• Loyalty Discounts: Valve uses loyalty discounts really sparingly, as they don’t typically make much sense unless there’s a huge crossover and a huge addressable audience. They also don’t get messaged or exposed anywhere on the store page. You will need to contact your rep directly to be considered.
  • Proper tagging/SEO: Once your game is available for sale, it can appear in many more places throughout Steam. It now qualifies to be recommended to players of similar games. These recommendations can show up at the top of the homepage of Steam, in a user’s discovery queue, on individual tag or genre pages. The only thing you need to do is make sure you have appropriate tags applied to your game.
  • Points Shop Items: Points Shop items come from partners, and are a great way to increase the visibility of your game. So far, millions of players have exchanged Steam Points for these animated, game-themed collectibles.
  • Live Stream: During development and even on release day, you may want to live-stream your game (either yourself, someone on your team, or someone from the community that can show off your game in it’s best light). You can host a live stream directly on your store page, which can be great for demonstrating exactly what it’s like to play your game.
  • Upcoming Release/New Releases Pages: When your game has been posted as ‘coming soon’, it appears on the ‘all upcoming releases’ list, ordered by release date. Additionally, it can appear on other upcoming lists and pages as Steam, based on customer interest in your game, and can be recommended to players based on the tags applied to your game. When your game has recently released, it appears on the ‘all new releases’ list. Additionally, it can appear on other lists and pages such as “new and trending” as Steam notices the games’ relative popularity. Mostly this is impacted by the number of players buying, reviewing and playing your game.
  • Targeting wishlists as CTA (approximately ¼ wishlists will convert to sales): When you hit the release button, Steam will automatically send emails to the players that have your game on their wishlist to let them know your game is available.
  • Emails to Followers of the Developer/Publisher or Franchise Page: If you have created a homepage for the developer and/or publisher of the game, and linked this game with that page, Steam will automatically send an email to any user that has opted to follow the dev or publisher. If you have set this game up as part of a franchise within Steam, then Steam will automatically send an email to any user that has opted to follow the franchise.
  • Visibility rounds: While every update to your game is a form of communication to players, Steam also has a specific feature for getting word out about the biggest updates you have planned. When you post one of your biggest updates, you can trigger a special visibility option that shows your update and game on the homepage to your players and wishlisters.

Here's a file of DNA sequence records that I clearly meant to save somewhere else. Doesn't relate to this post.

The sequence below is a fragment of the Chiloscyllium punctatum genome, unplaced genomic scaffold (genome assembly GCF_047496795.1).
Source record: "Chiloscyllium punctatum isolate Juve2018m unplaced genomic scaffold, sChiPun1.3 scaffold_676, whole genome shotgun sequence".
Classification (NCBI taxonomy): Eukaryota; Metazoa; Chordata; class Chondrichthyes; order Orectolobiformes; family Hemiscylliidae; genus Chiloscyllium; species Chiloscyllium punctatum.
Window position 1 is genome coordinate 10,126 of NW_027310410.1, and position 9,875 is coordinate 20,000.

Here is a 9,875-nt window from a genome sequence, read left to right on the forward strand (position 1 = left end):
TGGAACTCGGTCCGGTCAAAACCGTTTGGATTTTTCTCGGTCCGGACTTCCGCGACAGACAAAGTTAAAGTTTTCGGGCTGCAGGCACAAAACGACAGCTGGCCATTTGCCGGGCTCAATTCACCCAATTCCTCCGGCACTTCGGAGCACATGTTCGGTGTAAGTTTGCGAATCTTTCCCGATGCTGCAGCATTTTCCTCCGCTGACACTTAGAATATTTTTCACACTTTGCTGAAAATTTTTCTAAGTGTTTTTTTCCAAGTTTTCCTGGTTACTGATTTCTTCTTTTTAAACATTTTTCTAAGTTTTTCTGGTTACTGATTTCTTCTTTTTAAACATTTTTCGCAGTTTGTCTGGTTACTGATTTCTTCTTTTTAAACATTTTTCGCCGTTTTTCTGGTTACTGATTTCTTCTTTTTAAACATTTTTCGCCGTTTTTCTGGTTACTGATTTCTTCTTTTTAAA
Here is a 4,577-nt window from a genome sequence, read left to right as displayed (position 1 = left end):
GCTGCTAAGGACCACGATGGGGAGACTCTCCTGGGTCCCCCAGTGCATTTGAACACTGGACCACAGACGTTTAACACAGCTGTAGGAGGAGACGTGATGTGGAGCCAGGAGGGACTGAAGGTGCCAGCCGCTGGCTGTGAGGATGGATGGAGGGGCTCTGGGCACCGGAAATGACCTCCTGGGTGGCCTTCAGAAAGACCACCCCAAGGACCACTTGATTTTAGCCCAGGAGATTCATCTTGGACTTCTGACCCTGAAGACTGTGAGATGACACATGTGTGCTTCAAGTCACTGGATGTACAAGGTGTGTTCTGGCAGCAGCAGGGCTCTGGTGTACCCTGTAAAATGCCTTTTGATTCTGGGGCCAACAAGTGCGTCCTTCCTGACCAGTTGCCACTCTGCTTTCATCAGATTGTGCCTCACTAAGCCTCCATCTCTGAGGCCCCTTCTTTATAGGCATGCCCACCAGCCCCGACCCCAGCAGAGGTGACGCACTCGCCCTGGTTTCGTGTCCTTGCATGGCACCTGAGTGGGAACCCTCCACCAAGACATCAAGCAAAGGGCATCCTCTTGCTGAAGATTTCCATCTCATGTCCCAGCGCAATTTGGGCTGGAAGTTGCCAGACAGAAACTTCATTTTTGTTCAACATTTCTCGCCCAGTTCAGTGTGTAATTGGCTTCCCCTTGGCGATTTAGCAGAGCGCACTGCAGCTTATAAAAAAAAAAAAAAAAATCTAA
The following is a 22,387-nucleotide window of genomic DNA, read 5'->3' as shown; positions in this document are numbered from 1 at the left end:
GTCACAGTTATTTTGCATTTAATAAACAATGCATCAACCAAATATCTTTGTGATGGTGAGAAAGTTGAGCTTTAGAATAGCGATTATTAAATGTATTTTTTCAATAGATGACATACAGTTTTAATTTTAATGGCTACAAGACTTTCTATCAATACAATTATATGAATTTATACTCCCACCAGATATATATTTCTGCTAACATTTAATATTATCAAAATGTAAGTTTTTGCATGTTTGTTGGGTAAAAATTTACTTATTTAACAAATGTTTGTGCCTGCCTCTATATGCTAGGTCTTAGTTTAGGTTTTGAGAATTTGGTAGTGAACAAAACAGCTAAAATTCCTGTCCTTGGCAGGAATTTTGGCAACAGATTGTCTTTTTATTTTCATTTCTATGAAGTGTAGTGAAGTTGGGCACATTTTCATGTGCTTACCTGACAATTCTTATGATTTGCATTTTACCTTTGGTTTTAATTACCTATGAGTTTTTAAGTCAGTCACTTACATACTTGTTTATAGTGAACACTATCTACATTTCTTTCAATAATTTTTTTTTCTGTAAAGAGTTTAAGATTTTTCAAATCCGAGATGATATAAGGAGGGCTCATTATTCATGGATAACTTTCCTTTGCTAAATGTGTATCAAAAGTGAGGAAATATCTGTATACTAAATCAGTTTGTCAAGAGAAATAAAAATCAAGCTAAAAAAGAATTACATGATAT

• Announcements and Event Tools: You can make posts or schedule events to communicate with your players about news, live-events, or updates happening in your game. These posts are surfaced to players throughout Steam. Depending on the type of announcement you create, it will be visible through the following channels: Store page, Community hub, Steam Library detail page, Steam Library home page, Activity feed, Workshop hub, RSS feed
  • Steam featured Events: Many showcases, conventions and events come with associated Steam front page featuring. Submit your games to these festivals directly to be considered! Each has their own process. You can find out about upcoming showcases on our page at IndieCalendarBuddy.


Nintendo wants to see information about your game combined with a thorough marketing plan with explicit dates, copy and content. It should focus on what you have planned with priority to the 3 “firsts” — Is it coming to Switch first, is it the first reveal of the title, or is it the first time we are seeing something playable? It should not focus on smaller updates or content — Nintendo wants to know “what is the news”.

  • Emails should focus on a specific title and more digestible actionable items. Their ideal time is 2–4 weeks in advance of the date, as less than 2 weeks is not enough turnaround time for them to be actionable and over 4 weeks their own schedule may be too nebulous.
  • Be sure you are using the features and tools Nintendo makes available such as the games news channels. If you push a blog or post to your own channel, it’s easy for Nintendo to repurpose that content on their own channels.
  • Keep in mind you have to pass Lotcheck with your ROM before the store page can go live, Nintendo sometimes recommends you try earlier so the store page can be ready to maximize the window of pushing out content.
  • This will mostly be routed to the Third PartyPublisher email group.
  • Nintendo offers the following support for any Nintendo partners, and you can find information on how to proceed through NCMS FAQs if you have an approved account. Some of these processes will differ depending on the region you will be releasing too (NOA, NOE or NOJ).
  • Nintendo has good documentation to follow for requirements, timelines and pipeline. You must be an approved Nintendo partner to access explicit details about these opportunities.
  • Pre-order Discount
  • Launch Discount
  • Temporary Discount
  • Owner Discounts
  • Promoted Sales
  • Social Amplification
  • Nintendo News Channel